What are the symptoms of a blood clotting reaction to the Janssen/Johnson & Johnson COVID-19 vaccine?
If you received the Janssen/Johnson & Johnson vaccine within the last three weeks and are experiencing any unexplained new severe symptoms, seek emergency care. Possible symptoms include:
- Shortness of breath
- Stomach pain
- Severe headache
- New neurological symptoms
- Leg pain or swelling
- Severe backache
- Unexpected bruising
- Tiny red spots on the skin
Mild to moderate headaches and muscle aches are common in the first three days after vaccination and don't require emergency care.
Do the COVID-19 vaccines protect against the COVID-19 variants?
The COVID-19 vaccines were developed based on the S protein before it contained the mutations identified in the variants. While research suggests that COVID-19 vaccines have lower efficacy against the variants, the vaccines still appear to provide protection against severe COVID-19. Further research is needed.
In addition, vaccine manufacturers are also creating booster shots to improve protection against variants.
Can a COVID-19 vaccine give you COVID-19?
No. The COVID-19 vaccines currently being developed in the U.S. don't use the live virus that causes COVID-19.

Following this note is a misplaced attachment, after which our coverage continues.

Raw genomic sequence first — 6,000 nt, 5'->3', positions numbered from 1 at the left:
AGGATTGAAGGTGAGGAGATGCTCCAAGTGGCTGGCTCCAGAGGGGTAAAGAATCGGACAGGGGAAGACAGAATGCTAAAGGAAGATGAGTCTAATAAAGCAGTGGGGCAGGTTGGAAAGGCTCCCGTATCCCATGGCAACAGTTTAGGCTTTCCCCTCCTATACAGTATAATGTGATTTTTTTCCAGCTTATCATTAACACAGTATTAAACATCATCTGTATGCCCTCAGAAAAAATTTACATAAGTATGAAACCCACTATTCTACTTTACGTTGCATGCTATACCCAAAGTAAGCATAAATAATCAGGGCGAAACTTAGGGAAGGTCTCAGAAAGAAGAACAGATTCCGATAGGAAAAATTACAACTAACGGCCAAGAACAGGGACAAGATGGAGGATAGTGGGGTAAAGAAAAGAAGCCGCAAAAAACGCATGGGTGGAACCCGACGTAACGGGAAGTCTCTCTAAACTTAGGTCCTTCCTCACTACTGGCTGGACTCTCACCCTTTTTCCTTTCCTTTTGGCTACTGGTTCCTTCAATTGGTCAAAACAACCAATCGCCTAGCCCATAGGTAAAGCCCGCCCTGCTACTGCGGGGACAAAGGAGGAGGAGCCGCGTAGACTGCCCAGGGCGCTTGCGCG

Keep in mind that it will take a few weeks for your body to build immunity after getting a COVID-19 vaccination. As a result, it's possible that you could become infected with the virus that causes COVID-19 just before or after being vaccinated.
What are the possible side effects of a COVID-19 vaccine?
A COVID-19 vaccine can cause mild side effects after the first or second dose, including:
- Pain, redness or swelling where the shot was given
- Muscle pain
- Joint pain
- Nausea and vomiting
- Feeling unwell
- Swollen lymph nodes
You'll likely be monitored for 15 minutes after getting a COVID-19 vaccine to see if you have an immediate reaction. Most side effects happen within the first three days after vaccination and typically last only one to two days.
Serious side effects of the Janssen/Johnson & Johnson COVID-19 vaccine can occur within three weeks of vaccination and require emergency care. Possible symptoms include:
- Shortness of breath
- Stomach pain
- Severe headache
- New neurological symptoms
- Leg pain or swelling
- Severe backache
- Unexpected bruising
- Tiny red spots on the skin
A COVID-19 vaccine may cause side effects similar to signs and symptoms of COVID-19. If you've been exposed to COVID-19 and you develop symptoms more than three days after getting vaccinated or the symptoms last more than two days, self-isolate and get tested.
What are the signs of an allergic reaction to a COVID-19 vaccine?
You might be having an allergic reaction to a COVID-19 vaccine if you experience these signs within four hours of your first vaccine dose:
- Continuous shortness of breath or wheezing
- Swelling of the lips, eyes or tongue
- Redness, swelling or itchiness in areas of the body other than the limb in which the vaccine was given